Aoi Bungaku–First Impressions

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This is an interesting and unusual anime series: an anthology of six stories by highly-regarded modern Japanese writers. Each story has a different director, which may lead to an uneven viewing experience. So far it looks very good. The writing is excellent (as one would expect) as is the animation by Madhouse.

Now this is probably not going to be to everyone’s taste. Contemporary serious Japanese fiction tends to be on the dark side. You encounter a lot of alienated people who think about killing themselves to make some sort of obscure political point. Or people who are bummed because their friends or family members killed themselves. Or intriguing fantasy stories whose background is never clearly explained, and which, on closer examination, seem to be a metaphor for how you feel when your friends kill themselves.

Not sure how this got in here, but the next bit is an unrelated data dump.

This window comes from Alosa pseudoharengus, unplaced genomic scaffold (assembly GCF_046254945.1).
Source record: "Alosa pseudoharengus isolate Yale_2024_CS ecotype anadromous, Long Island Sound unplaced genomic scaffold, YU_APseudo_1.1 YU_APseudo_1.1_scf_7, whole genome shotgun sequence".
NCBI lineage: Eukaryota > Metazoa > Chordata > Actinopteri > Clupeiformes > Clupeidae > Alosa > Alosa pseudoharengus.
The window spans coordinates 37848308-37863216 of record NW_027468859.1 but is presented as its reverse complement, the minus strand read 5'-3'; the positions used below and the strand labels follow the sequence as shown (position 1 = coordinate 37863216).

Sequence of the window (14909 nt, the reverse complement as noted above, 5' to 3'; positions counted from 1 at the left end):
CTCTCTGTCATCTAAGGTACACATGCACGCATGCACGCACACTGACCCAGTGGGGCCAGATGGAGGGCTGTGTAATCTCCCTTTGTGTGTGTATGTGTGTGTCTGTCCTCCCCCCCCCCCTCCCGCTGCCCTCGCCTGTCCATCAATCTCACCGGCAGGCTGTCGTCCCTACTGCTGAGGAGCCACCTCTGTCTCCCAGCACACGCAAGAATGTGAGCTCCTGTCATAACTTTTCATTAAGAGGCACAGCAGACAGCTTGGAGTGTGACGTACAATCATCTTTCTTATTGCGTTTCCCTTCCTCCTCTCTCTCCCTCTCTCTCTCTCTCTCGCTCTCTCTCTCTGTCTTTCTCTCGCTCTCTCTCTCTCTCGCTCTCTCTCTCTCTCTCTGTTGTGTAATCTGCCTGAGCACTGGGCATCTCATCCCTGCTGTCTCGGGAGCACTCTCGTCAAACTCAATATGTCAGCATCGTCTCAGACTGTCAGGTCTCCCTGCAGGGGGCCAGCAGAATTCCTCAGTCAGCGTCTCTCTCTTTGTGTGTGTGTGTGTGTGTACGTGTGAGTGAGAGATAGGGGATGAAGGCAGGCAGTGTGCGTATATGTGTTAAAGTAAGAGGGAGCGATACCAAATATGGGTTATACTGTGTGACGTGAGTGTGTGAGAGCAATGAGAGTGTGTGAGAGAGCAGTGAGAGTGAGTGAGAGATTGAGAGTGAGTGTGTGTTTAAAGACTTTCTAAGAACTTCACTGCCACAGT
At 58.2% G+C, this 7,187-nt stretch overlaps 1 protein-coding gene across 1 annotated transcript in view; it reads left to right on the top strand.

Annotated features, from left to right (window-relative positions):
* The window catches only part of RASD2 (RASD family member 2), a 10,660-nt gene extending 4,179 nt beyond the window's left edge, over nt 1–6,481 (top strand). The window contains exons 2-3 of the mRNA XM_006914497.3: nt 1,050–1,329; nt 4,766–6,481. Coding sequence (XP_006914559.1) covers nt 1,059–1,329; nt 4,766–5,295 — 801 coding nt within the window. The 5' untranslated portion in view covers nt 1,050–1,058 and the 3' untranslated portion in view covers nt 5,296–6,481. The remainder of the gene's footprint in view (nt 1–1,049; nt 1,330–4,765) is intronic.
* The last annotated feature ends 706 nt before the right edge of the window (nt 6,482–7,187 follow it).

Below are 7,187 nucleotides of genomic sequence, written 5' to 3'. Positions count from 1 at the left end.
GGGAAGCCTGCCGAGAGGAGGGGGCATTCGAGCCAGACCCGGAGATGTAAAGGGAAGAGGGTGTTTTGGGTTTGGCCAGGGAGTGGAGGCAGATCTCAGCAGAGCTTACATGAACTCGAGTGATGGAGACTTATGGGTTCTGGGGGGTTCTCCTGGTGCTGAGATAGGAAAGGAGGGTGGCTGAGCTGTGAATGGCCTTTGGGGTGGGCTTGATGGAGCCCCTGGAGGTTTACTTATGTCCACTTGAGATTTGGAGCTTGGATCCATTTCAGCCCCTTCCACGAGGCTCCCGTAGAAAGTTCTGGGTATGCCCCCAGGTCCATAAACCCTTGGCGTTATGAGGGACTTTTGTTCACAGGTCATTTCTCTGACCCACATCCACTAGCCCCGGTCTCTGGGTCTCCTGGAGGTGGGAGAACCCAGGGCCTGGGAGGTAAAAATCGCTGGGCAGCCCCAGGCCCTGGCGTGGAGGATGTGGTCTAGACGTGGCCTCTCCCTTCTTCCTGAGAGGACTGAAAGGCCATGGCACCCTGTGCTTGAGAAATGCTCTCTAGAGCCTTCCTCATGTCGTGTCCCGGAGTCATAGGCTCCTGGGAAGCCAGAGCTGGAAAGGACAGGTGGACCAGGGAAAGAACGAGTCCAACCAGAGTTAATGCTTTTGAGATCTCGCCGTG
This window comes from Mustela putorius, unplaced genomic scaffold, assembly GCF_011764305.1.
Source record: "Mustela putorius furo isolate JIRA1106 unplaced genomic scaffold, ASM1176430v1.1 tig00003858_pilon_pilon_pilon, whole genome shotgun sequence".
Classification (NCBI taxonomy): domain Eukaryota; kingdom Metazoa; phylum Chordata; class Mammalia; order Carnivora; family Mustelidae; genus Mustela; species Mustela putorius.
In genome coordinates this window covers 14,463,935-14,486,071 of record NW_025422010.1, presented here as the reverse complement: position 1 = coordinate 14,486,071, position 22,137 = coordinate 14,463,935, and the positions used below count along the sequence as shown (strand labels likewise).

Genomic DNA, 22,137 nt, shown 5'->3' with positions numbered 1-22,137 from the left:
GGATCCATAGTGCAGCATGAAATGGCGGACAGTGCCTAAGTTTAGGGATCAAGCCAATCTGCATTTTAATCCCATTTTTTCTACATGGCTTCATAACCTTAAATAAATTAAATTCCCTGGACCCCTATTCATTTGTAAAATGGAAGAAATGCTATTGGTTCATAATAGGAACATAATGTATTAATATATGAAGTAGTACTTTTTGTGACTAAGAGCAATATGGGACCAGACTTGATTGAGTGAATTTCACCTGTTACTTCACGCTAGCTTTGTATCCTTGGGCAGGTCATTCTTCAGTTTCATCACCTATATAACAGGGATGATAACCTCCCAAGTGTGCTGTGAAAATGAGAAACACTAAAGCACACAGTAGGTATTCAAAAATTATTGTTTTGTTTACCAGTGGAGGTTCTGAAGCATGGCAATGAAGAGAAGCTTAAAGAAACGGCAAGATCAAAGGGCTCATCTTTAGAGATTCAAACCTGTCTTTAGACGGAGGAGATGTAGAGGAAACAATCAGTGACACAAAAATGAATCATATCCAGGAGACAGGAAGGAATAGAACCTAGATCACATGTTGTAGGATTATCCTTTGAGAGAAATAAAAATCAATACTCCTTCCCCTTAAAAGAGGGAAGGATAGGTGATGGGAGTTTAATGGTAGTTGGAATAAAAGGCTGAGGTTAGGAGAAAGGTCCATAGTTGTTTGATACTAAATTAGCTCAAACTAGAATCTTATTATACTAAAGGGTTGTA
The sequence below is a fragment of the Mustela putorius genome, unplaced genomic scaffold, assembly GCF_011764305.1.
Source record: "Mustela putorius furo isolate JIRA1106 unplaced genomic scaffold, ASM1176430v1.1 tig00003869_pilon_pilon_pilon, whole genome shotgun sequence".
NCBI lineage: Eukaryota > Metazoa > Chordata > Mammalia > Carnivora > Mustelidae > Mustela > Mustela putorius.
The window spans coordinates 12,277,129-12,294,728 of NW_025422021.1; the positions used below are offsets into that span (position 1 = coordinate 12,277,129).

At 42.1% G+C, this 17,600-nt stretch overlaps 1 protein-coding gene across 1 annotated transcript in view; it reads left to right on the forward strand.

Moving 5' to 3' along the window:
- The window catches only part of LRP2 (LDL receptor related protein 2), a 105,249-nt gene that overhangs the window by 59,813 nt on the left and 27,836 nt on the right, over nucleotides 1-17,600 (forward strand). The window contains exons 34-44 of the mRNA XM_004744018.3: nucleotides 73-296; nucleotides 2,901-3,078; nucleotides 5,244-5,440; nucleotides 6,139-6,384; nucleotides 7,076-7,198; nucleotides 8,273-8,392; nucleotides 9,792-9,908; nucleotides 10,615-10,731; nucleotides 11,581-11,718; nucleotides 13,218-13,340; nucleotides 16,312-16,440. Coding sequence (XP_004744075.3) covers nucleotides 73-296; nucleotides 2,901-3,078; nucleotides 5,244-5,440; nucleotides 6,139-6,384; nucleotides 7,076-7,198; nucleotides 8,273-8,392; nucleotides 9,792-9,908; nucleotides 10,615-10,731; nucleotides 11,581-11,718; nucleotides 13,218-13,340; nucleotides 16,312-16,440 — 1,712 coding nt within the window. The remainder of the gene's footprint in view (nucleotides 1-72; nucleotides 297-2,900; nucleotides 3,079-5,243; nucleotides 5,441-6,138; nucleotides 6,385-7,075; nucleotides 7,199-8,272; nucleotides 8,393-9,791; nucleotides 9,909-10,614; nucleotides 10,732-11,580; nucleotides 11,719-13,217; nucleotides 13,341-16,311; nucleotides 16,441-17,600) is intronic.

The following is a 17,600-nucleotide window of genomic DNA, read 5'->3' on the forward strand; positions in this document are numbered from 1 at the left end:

OK, I’m exaggerating just a little. But my main point is that most anime is based on manga or light novels, escapist literature about people who hardly ever think about killing themselves. So it’s possible that the typical anime fan won’t find this appealing.

Incidentally, “aoi” can mean “blue”, or “green” (like a leaf), or “unripe.” So does the title mean “Blue Literature”, “Green Literature” or “Unripe Literature?”